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Posts tagged with: flashbuilder

Debugging Flash/Flex Apps in Google Chrome (and killing the cache)

Since switching over to Google Chrome as my default browse some months back, I have had one persistent (see also annoying) issue: I have been unable to get the Flash Debugger to run properly in Chrome. I initially tried a number of fixes, none of which seemed to resolve the issue. Eventually, I gave up, and simply started using FireFox for debugging. Fast-forward a few months, and I am now ready to bail on FireFox due to memory usage issues (my Macbook AIR has almost gone up in smoke a few times thanks to these lil problems). To add to the fire, I have also been dealing with the HUGELY bothersome (and very common) issue of the browser caching my .swf files while I am debugging (i.e. I run debug, and the file displayed is a cached version, so I end up trying to resolve bugs that may not even exist anymore). So this morning, sitting in a cafe in Little Italy (San Diego), listening to the rain falling softly on the concrete outside, I decided it was high time I tackle theses issues. Luckily for me (and you), the solutions came quickly, and I now have Google Chrome debugging my flash builds, and running the latest build every time no less!

Debugging in Chrome:

Aaron West wrote a nice blog post outlining the how to make sure Google Chrome is using the debug version of the flash player here: http://www.aaronwest.net/blog/index.cfm/2010/4/27/Configuring-Chrome-with-Flash-Player-Debugger . Aaron did a very nice job of explaining the changes necessary to make force Chrome to use the debug player, so I will not reiterate them here; however, I will add one thing (which turned out to be the missing link for me): In order to find the correct Flash plugin to disable, you may first need to click the “Details” link in the upper right-hand corner of the screen. Doing this will expand the list of plugins (in my case, there were 2) and allow you to disable the correct one.

Plug ins













Disabling Caching:

I saw a number of fixes for the caching issue, some of them better than others, but none quite as elegant as I would hope (i.e. a setting in Chrome to simple disable caching). Then I came across a blog post by Andre Gil’s (sorry for the spelling, I don’t know how to make the fancy accent over the e), which outlined a very nice solution in which Andre had written a small application that essentially gives you the option to launch Google Chrome with the cache disabled. You can get the app, and read about its’ use in the section titled “Cache Problems” of the following post: http://blog.somepixels.net/2010/05/how-to-develop-and-debug-flex-on-google-chrome/


That’s all folks. Now get back to work, and happy debugging!



I am still having some issues with caching. Currently, I have found that I most often have to do a hard-refresh in Chrome in order to force it to load the latest build of the .swf. I will be working on finding a solution for this and will update once I have it!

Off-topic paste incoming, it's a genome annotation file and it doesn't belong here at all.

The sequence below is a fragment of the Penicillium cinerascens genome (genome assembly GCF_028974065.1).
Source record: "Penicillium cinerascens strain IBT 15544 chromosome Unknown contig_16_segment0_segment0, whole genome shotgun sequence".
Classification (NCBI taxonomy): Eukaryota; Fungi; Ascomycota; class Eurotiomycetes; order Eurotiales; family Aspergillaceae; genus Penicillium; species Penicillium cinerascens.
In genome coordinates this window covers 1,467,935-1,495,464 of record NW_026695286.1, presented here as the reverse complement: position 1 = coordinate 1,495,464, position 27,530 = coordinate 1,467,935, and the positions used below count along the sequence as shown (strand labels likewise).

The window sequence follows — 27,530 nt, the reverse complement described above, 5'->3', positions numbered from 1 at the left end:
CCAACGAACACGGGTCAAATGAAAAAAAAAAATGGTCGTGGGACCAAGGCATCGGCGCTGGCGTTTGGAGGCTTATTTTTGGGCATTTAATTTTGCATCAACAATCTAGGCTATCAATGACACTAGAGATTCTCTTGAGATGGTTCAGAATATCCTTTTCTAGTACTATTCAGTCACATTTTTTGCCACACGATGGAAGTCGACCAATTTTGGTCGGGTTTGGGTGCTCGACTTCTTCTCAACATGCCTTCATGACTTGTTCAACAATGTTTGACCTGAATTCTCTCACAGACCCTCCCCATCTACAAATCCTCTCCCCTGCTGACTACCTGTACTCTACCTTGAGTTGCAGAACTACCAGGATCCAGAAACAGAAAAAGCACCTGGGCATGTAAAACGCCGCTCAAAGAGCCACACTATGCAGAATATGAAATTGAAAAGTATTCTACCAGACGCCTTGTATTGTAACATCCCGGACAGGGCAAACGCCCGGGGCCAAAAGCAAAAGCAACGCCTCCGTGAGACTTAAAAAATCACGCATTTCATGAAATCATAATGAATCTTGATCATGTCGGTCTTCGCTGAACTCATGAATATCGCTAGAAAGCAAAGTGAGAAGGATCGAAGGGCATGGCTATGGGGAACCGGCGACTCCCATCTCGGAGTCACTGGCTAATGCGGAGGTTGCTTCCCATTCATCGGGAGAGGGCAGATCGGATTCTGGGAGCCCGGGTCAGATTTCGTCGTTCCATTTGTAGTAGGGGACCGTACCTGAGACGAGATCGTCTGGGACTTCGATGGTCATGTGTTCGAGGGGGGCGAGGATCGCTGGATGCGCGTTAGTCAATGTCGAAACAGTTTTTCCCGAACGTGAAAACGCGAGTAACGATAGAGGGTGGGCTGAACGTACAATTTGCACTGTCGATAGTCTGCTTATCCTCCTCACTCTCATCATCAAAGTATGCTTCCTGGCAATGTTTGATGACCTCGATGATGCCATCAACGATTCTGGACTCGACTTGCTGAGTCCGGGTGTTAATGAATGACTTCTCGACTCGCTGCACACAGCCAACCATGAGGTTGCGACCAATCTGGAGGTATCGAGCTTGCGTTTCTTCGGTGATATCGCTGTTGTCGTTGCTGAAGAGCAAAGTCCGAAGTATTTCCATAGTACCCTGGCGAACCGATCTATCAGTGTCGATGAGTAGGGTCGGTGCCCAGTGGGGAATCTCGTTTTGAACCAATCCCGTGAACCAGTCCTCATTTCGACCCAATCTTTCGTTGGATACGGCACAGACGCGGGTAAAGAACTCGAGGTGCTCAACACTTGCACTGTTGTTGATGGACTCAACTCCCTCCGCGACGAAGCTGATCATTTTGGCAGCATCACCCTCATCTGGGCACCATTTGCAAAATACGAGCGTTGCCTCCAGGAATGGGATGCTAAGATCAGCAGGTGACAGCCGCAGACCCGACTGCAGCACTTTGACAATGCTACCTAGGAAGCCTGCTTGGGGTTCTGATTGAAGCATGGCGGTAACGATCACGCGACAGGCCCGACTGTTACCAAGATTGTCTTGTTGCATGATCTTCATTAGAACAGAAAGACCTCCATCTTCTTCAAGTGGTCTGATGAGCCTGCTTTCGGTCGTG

Listening for events in a (Flex) Spark Itemrenderer

I recently ran into an issue where I was creating a custom itemrender in Flashbuilder (Flex) which contained a button. I wanted to listen for the button’s Click event and have an event handler within the itemrenderer respond to it. Sounds simple enough; however it did not work.. AT ALL! After a bit of fumbling around, and a whooooole lot of Googling, I found the problem AND (more importantly) the solution!

What was happening was this: When the button inside of my itemrenderer was clicked, the itemrenderer itself was receiving the click event first, and after notifying the parent list that it had been clicked, some updating took place in the list and all further events were killed (including my button’s click event). I’m sure there are way more technical ways to explain exactly what was occurring; however, I’m lazy, and I have a rather simple fix which works just fine for my purposes, so I’ll spare you the tech jargon and smart talk for now..

Instead of listening for the buttons MouseEvent.CLICK event, I instead listen for MouseEvent.MouseDown. That’s it (told you it was simple). Apparently, the MouseDown event is triggered before the click event (which actually makes quite a bit of sense), and as such, you are able to capture it before the itemrenderer swoops in and steals all the glory (and the events)!

It’s important to note, in the MouseDown event handler inside of your itemrenderer, you MUST call event.stopImmediatePropogation() on the event that gets passed into the handler method. Failing to do so will allow the event to bubble up the chain and once again give the itemrenderer a chance to steal the show. Calling event.stopImmediatePropogation() will stop the event dead in its’ tracks, and give you a chance to apply any logic you might have in your event handler (I’m assuming there is actually a reason you want to capture the event, other than making it your bitch..).